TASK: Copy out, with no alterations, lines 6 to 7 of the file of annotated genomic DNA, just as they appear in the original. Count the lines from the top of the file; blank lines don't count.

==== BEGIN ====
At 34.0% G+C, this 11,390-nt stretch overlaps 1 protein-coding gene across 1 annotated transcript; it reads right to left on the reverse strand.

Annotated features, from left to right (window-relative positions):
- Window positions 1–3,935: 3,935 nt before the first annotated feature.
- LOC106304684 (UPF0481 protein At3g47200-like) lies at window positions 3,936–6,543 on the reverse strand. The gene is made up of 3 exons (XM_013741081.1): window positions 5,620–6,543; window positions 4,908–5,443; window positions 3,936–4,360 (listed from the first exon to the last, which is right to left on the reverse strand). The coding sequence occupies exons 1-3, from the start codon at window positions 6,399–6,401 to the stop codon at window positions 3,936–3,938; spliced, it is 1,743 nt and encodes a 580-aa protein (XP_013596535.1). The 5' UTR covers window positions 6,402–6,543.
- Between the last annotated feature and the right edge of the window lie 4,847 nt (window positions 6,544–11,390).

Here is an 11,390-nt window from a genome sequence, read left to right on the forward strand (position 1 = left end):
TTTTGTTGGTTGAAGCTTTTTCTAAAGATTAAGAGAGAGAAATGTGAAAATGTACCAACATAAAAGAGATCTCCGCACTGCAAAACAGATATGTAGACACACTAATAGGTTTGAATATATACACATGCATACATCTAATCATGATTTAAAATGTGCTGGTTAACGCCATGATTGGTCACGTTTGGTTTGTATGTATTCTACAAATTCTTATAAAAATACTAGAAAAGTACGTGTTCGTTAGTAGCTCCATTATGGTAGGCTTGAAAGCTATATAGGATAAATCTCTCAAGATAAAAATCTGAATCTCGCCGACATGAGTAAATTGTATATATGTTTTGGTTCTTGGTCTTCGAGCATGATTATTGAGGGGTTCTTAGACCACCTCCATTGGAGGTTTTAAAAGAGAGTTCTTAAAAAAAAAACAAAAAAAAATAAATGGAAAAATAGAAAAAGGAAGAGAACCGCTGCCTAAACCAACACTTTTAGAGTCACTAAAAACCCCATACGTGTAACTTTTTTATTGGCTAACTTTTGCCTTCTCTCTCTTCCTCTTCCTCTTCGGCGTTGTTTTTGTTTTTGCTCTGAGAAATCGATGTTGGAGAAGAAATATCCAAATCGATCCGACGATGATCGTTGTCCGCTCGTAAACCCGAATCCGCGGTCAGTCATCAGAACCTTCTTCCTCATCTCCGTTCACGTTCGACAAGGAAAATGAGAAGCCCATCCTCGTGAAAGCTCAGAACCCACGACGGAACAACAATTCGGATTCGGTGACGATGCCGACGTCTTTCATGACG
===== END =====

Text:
Here is an 11,390-nt window from a genome sequence, read left to right on the forward strand (position 1 = left end):
TTTTGTTGGTTGAAGCTTTTTCTAAAGATTAAGAGAGAGAAATGTGAAAATGTACCAACATAAAAGAGATCTCCGCACTGCAAAACAGATATGTAGACACACTAATAGGTTTGAATATATACACATGCATACATCTAATCATGATTTAAAATGTGCTGGTTAACGCCATGATTGGTCACGTTTGGTTTGTATGTATTCTACAAATTCTTATAAAAATACTAGAAAAGTACGTGTTCGTTAGTAGCTCCATTATGGTAGGCTTGAAAGCTATATAGGATAAATCTCTCAAGATAAAAATCTGAATCTCGCCGACATGAGTAAATTGTATATATGTTTTGGTTCTTGGTCTTCGAGCATGATTATTGAGGGGTTCTTAGACCACCTCCATTGGAGGTTTTAAAAGAGAGTTCTTAAAAAAAAAACAAAAAAAAATAAATGGAAAAATAGAAAAAGGAAGAGAACCGCTGCCTAAACCAACACTTTTAGAGTCACTAAAAACCCCATACGTGTAACTTTTTTATTGGCTAACTTTTGCCTTCTCTCTCTTCCTCTTCCTCTTCGGCGTTGTTTTTGTTTTTGCTCTGAGAAATCGATGTTGGAGAAGAAATATCCAAATCGATCCGACGATGATCGTTGTCCGCTCGTAAACCCGAATCCGCGGTCAGTCATCAGAACCTTCTTCCTCATCTCCGTTCACGTTCGACAAGGAAAATGAGAAGCCCATCCTCGTGAAAGCTCAGAACCCACGACGGAACAACAATTCGGATTCGGTGACGATGCCGACGTCTTTCATGACG